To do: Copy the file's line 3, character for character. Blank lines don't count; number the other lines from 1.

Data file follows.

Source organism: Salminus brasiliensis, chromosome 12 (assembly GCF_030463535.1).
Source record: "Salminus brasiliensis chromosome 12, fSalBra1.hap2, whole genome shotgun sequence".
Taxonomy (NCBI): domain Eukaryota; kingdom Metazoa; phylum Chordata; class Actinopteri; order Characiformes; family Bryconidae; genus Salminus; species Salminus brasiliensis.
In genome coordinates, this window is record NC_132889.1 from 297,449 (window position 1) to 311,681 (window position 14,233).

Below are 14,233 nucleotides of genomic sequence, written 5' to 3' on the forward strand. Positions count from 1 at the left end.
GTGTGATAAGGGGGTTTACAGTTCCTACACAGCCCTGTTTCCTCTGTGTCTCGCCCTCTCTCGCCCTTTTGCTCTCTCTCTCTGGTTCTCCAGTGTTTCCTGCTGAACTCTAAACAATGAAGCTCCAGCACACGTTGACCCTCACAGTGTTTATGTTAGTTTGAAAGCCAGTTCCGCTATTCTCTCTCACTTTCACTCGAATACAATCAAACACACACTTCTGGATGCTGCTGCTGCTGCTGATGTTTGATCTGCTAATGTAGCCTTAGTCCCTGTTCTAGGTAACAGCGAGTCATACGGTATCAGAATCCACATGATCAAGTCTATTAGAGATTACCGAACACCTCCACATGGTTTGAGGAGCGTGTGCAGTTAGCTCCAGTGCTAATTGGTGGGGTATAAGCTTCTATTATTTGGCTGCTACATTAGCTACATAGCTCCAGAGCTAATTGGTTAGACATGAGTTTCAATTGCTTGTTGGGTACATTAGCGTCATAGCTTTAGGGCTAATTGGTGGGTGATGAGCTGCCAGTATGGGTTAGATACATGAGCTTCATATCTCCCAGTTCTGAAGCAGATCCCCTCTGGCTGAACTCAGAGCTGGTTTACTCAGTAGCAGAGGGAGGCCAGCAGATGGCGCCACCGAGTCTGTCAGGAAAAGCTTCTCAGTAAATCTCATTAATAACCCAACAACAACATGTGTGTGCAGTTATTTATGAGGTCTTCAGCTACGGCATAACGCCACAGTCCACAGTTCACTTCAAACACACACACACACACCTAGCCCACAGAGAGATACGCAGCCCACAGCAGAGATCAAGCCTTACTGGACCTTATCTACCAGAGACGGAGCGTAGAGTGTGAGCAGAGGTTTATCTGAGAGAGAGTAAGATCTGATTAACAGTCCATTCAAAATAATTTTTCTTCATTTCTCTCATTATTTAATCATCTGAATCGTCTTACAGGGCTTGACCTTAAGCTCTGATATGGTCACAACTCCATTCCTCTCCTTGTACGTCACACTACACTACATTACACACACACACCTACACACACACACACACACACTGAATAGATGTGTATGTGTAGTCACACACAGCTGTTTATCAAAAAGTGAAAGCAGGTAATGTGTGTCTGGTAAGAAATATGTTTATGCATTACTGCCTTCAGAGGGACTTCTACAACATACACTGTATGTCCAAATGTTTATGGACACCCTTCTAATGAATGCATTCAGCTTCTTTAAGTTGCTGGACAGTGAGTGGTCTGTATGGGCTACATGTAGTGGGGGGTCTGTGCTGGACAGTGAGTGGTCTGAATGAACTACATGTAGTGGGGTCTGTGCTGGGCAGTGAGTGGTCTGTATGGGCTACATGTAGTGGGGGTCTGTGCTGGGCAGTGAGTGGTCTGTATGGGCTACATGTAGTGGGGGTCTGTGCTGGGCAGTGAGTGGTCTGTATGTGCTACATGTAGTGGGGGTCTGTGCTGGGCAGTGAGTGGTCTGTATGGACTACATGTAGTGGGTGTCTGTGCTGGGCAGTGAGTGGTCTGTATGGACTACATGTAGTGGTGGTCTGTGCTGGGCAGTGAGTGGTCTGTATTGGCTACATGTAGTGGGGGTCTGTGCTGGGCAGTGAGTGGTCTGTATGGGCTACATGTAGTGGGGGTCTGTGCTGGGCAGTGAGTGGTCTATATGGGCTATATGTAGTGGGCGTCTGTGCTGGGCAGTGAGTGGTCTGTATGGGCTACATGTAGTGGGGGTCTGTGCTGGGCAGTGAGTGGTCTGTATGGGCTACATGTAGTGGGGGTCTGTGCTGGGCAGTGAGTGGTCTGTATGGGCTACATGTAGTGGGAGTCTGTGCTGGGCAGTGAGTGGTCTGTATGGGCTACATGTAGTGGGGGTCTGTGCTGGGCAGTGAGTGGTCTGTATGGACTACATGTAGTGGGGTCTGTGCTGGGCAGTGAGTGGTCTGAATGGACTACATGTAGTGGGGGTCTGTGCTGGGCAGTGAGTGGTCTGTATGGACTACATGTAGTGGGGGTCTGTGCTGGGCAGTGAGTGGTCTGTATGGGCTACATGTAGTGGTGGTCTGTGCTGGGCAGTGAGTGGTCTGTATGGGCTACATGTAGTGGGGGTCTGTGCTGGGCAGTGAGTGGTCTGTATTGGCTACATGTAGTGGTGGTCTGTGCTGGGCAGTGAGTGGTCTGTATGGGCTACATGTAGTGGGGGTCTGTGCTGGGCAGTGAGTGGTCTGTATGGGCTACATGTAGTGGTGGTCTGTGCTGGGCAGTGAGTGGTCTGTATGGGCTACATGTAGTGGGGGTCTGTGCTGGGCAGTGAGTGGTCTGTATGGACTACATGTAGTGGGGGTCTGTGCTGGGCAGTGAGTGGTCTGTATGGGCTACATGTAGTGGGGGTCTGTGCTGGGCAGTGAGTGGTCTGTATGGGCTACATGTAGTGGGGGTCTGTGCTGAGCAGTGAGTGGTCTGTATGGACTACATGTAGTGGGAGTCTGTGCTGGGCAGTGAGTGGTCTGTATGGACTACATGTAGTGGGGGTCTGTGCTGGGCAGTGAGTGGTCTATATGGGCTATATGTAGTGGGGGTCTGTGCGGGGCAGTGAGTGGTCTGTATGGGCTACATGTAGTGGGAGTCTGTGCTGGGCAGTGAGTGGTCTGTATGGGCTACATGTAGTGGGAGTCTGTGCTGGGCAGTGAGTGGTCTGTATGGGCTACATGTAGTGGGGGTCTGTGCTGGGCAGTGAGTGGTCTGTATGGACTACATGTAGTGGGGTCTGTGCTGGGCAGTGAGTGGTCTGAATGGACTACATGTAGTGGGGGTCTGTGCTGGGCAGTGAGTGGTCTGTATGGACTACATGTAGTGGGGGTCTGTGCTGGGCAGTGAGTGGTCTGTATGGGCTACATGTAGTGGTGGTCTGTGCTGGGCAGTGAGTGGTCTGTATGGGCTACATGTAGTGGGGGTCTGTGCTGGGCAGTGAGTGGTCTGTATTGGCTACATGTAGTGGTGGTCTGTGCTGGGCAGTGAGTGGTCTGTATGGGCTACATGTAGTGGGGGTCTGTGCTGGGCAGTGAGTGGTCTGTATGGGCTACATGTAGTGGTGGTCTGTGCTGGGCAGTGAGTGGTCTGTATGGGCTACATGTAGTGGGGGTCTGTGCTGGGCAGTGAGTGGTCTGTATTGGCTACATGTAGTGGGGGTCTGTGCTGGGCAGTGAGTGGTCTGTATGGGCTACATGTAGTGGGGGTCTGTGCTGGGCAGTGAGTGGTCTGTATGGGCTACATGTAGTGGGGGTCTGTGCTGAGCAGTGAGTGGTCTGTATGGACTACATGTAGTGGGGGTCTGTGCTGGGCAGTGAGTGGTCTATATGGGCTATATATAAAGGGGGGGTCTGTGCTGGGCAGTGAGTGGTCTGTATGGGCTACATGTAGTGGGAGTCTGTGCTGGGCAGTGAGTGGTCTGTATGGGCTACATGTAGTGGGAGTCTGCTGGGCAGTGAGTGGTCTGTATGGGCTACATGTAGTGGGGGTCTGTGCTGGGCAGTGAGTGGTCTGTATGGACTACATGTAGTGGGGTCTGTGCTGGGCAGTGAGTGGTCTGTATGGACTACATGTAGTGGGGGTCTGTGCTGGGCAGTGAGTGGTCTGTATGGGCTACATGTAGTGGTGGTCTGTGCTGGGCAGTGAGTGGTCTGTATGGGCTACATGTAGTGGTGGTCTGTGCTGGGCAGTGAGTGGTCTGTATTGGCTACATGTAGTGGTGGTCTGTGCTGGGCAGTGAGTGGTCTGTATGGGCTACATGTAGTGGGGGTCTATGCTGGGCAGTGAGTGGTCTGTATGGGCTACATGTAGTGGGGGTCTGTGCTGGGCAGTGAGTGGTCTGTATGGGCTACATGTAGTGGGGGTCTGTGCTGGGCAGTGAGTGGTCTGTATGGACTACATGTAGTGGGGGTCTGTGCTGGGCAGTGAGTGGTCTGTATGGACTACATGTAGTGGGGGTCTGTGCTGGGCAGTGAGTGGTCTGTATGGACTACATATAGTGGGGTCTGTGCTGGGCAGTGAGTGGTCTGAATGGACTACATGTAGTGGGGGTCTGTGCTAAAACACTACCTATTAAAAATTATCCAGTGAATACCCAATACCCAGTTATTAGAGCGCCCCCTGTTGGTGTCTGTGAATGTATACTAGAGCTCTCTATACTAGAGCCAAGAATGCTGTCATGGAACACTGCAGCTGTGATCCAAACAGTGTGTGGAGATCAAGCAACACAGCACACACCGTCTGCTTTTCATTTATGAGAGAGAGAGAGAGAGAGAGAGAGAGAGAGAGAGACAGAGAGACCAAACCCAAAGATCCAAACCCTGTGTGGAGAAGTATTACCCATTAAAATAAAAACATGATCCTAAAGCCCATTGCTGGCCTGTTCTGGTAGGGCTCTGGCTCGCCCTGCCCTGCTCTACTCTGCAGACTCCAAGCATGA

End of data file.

Taxonomy (NCBI): domain Eukaryota; kingdom Metazoa; phylum Chordata; class Actinopteri; order Characiformes; family Bryconidae; genus Salminus; species Salminus brasiliensis.